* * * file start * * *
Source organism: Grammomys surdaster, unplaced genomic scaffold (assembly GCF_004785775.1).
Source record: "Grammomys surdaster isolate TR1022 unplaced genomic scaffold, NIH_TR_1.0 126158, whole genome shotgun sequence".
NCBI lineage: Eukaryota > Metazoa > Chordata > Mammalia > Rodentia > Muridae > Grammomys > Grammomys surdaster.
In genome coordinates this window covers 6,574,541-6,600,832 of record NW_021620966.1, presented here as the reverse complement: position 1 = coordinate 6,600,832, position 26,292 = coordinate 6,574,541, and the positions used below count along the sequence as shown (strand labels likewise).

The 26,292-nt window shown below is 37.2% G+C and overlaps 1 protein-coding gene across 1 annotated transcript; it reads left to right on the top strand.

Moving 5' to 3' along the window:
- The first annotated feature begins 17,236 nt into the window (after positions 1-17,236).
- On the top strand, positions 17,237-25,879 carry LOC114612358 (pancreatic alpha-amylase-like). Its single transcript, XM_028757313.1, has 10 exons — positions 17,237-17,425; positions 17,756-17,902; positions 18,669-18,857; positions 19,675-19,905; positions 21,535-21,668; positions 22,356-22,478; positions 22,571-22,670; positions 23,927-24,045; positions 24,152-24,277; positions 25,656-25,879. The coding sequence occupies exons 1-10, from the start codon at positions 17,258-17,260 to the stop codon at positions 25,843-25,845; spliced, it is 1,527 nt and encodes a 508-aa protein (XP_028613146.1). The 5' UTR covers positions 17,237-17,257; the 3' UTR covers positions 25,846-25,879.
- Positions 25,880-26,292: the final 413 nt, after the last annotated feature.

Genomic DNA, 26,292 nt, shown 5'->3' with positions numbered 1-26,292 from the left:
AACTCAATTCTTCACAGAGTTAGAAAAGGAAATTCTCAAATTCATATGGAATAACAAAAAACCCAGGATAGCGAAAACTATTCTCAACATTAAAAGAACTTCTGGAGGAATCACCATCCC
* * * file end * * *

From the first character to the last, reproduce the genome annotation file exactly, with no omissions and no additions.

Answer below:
Source organism: Grammomys surdaster, unplaced genomic scaffold (assembly GCF_004785775.1).
Source record: "Grammomys surdaster isolate TR1022 unplaced genomic scaffold, NIH_TR_1.0 126158, whole genome shotgun sequence".
NCBI lineage: Eukaryota > Metazoa > Chordata > Mammalia > Rodentia > Muridae > Grammomys > Grammomys surdaster.
In genome coordinates this window covers 6,574,541-6,600,832 of record NW_021620966.1, presented here as the reverse complement: position 1 = coordinate 6,600,832, position 26,292 = coordinate 6,574,541, and the positions used below count along the sequence as shown (strand labels likewise).

The 26,292-nt window shown below is 37.2% G+C and overlaps 1 protein-coding gene across 1 annotated transcript; it reads left to right on the top strand.

Moving 5' to 3' along the window:
- The first annotated feature begins 17,236 nt into the window (after positions 1-17,236).
- On the top strand, positions 17,237-25,879 carry LOC114612358 (pancreatic alpha-amylase-like). Its single transcript, XM_028757313.1, has 10 exons — positions 17,237-17,425; positions 17,756-17,902; positions 18,669-18,857; positions 19,675-19,905; positions 21,535-21,668; positions 22,356-22,478; positions 22,571-22,670; positions 23,927-24,045; positions 24,152-24,277; positions 25,656-25,879. The coding sequence occupies exons 1-10, from the start codon at positions 17,258-17,260 to the stop codon at positions 25,843-25,845; spliced, it is 1,527 nt and encodes a 508-aa protein (XP_028613146.1). The 5' UTR covers positions 17,237-17,257; the 3' UTR covers positions 25,846-25,879.
- Positions 25,880-26,292: the final 413 nt, after the last annotated feature.

Genomic DNA, 26,292 nt, shown 5'->3' with positions numbered 1-26,292 from the left:
AACTCAATTCTTCACAGAGTTAGAAAAGGAAATTCTCAAATTCATATGGAATAACAAAAAACCCAGGATAGCGAAAACTATTCTCAACATTAAAAGAACTTCTGGAGGAATCACCATCCC